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Doug Liman's Go spins its ironic wheels.

By Jesse Fox Mayshark

APRIL 19, 1999:  Hipness isn't all it's cracked up to be. In fact, it's possible hipness isn't even hip any more.

Take, for example, the hyperactive caper movie Go, an adrenalized blur of stylishness that tears down the highway for a while but winds up out of gas and miles from nowhere. It looks good; it sounds good; but in the end, it's just another Hollywood fashion victim.

It's a disappointment both because director Doug Liman's first feature was the inventive, unexpected Swingers, and because in Go he has a cast brimming with talent and burning for a place to use it. Unfortunately, everyone involved is trapped in the confines of '90s cool, where everything means less than it appears to because "meaning" anything has itself become uncool.

Don't get me wrong. I'm not pining for big "important" movies; Hollywood still turns out plenty of those, God knows. Steven Spielberg seems to be making a second career out of them. But they're generally as debatably good for us as castor oil, and about as much fun (say what you will, Spielberg's best World War II pic is still Raiders of the Lost Ark). What's missing from movies like Go is not some overarching moral but some basic sense of purpose. You can debate the artistic merits of, say, John Woo's blood-soaked cop operas, but you certainly can't gainsay their passion. They believe in their own crazy romanticism. The tiresome wave of ironic American product, on the other hand—both Hollywood and indie—doesn't seem to believe in much of anything. These self-conscious, self-referential movies are like those Sprite ads that tell you to ignore advertisements. But at least the Sprite ads are selling something.

Go starts out well. The title sequence alone has more energy than a lot of formula filmworks. When it careens to a halt in the aisles of a run-down supermarket, there's a sense of coming back to tired old earth after an intense head rush. The grocery store looks like a real grocery store, the customers like real customers, and actress Sarah Polley as Ronna the cashier looks and acts like a real, irritable, late adolescent cashier. For a little while, Liman explores a world that seems at least adjacent to the one we know, and it's refreshing.

It doesn't take long for things to fray. Within minutes, Ronna has coerced co-worker Claire (Katie Holmes) into a scheme to sell some ecstasy to a couple of frat boy types who happened to wander through her check-out lane. This cliché of amateur kids getting involved in professional crime is the first sign Liman's not really going to show us anything new.

The deciding blow, though, comes after about 30 minutes, when what seemed like a still promising plotline ends abruptly and Liman yanks us back to the beginning of the story so he can follow a different character, a cocky English supermarket flunky named Simon (Desmond Askew) who also deals drugs on the side. Simon isn't nearly as interesting as Ronna and Claire, and the Las Vegas road trip he takes with some pals isn't nearly as much fun as the similar sojourn undertaken in Swingers.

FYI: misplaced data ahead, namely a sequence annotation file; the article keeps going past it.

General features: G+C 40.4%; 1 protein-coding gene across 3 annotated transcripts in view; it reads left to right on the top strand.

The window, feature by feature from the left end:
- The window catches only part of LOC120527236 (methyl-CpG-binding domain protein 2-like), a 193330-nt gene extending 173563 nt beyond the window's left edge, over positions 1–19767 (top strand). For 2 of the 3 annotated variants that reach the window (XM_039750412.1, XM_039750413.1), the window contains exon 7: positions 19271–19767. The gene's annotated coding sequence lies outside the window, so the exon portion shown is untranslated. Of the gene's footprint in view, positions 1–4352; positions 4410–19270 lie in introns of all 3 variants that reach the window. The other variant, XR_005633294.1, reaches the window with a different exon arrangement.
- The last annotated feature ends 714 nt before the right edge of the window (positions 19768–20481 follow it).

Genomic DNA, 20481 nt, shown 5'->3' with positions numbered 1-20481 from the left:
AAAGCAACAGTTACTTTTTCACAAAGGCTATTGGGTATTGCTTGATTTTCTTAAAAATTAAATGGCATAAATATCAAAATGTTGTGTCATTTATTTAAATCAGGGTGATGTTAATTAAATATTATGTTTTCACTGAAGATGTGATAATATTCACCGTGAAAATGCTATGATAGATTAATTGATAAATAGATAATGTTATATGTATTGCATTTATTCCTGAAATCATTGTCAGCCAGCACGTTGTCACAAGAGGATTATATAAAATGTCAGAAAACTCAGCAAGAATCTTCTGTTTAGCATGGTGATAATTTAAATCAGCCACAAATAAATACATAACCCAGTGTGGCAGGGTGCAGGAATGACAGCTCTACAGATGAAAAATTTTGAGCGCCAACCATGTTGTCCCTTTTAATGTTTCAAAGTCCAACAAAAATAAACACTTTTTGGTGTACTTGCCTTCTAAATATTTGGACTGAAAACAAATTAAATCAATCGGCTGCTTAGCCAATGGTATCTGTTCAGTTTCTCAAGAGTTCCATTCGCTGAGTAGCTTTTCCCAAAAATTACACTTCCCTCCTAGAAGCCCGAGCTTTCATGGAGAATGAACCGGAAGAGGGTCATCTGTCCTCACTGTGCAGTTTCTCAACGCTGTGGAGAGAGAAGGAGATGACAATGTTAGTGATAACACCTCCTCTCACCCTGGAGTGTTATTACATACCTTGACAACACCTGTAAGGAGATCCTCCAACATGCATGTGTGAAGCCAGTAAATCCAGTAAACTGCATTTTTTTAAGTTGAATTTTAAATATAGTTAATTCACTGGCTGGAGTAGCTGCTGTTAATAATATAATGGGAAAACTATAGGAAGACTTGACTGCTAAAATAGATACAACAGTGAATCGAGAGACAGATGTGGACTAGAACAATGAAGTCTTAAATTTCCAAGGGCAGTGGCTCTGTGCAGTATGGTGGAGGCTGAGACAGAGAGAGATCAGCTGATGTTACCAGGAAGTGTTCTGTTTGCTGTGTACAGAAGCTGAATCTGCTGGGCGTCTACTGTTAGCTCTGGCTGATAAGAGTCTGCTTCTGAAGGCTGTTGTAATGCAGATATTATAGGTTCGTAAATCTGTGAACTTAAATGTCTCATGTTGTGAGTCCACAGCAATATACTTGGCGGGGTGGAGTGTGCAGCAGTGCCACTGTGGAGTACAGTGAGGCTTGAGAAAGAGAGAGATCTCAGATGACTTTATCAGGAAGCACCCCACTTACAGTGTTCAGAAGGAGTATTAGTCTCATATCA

From there, the movie starts to lose steam. It's still full of action, well-placed music, and periodically engaging set pieces, but it all seems familiar. (Some of it is outright plagiarism—a druggy scene of hotel curtains on fire is lifted straight out of Sid and Nancy.)

Will there be scenes in strip clubs and panicky gunplay? Will there be "average guys" getting themselves in big trouble by accident? Will there be offbeat law enforcement agents? Will there be deadpan dialogue about tantric sex and unclean food? Uh-huh. Will any of it have a point? Nope. The movie fits so neatly into the '90s ironic crime genre pioneered by Quentin Tarantino that even the stuff we haven't seen before seems second-hand.

It also has a certain spinelessness. It keeps building up to what could be horrible pay-offs, almost daring you to look, and then pulling its punches at the last minute. I don't mind being spared the gratuitous nastiness, but it begins to seem pretty cheap after a while. The worst is a 10-minute sequence that dangles some intriguing bits of suburban perversity in our faces before copping out with an Amway joke. Ha ha ha.

What's good about Go is that it affirms Liman's capabilities. A few scenes, including a depiction of a bad drug experience that is both funny and frighteningly dead-on, transcend their context. And the cast shows plenty of pluck, especially the resourceful Polley (who was the best thing about The Sweet Hereafter) and Timothy Olyphant as Todd, the drug dealer around whom much of the episodic tale ends up revolving. Olyphant has a razory charm that is simultaneously endearing and threatening.

But in the end, Go undercuts its hopalong frenzy by admitting that none of it really matters. It's like a dope dealer cutting his own personal stash with baking soda. All we can hope is that this particular brand of pre-millennial cool has about played itself out. Some avatars of '90s irony have already moved away from the form (Tarantino let some loopy tenderness creep into Jackie Brown), and with good reason. When you tell people often enough that what you're doing doesn't mean anything, they eventually start to believe you.

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